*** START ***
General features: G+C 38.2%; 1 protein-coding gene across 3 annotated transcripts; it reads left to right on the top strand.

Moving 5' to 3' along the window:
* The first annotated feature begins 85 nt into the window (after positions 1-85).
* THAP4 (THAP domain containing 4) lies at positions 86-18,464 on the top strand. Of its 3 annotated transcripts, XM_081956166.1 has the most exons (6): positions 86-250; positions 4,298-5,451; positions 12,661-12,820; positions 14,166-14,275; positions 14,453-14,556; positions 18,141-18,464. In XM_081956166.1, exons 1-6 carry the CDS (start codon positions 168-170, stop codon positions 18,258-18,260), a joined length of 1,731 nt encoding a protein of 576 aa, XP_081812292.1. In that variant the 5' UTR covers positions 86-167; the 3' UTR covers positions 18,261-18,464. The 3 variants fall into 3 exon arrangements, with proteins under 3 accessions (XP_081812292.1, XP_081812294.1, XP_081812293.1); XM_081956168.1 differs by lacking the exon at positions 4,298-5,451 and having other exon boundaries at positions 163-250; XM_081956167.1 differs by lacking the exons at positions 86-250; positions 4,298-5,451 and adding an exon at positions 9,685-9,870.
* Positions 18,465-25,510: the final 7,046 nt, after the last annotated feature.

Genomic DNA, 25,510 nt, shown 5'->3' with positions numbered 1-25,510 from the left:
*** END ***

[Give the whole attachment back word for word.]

General features: G+C 38.2%; 1 protein-coding gene across 3 annotated transcripts; it reads left to right on the top strand.

Moving 5' to 3' along the window:
* The first annotated feature begins 85 nt into the window (after positions 1-85).
* THAP4 (THAP domain containing 4) lies at positions 86-18,464 on the top strand. Of its 3 annotated transcripts, XM_081956166.1 has the most exons (6): positions 86-250; positions 4,298-5,451; positions 12,661-12,820; positions 14,166-14,275; positions 14,453-14,556; positions 18,141-18,464. In XM_081956166.1, exons 1-6 carry the CDS (start codon positions 168-170, stop codon positions 18,258-18,260), a joined length of 1,731 nt encoding a protein of 576 aa, XP_081812292.1. In that variant the 5' UTR covers positions 86-167; the 3' UTR covers positions 18,261-18,464. The 3 variants fall into 3 exon arrangements, with proteins under 3 accessions (XP_081812292.1, XP_081812294.1, XP_081812293.1); XM_081956168.1 differs by lacking the exon at positions 4,298-5,451 and having other exon boundaries at positions 163-250; XM_081956167.1 differs by lacking the exons at positions 86-250; positions 4,298-5,451 and adding an exon at positions 9,685-9,870.
* Positions 18,465-25,510: the final 7,046 nt, after the last annotated feature.

Genomic DNA, 25,510 nt, shown 5'->3' with positions numbered 1-25,510 from the left: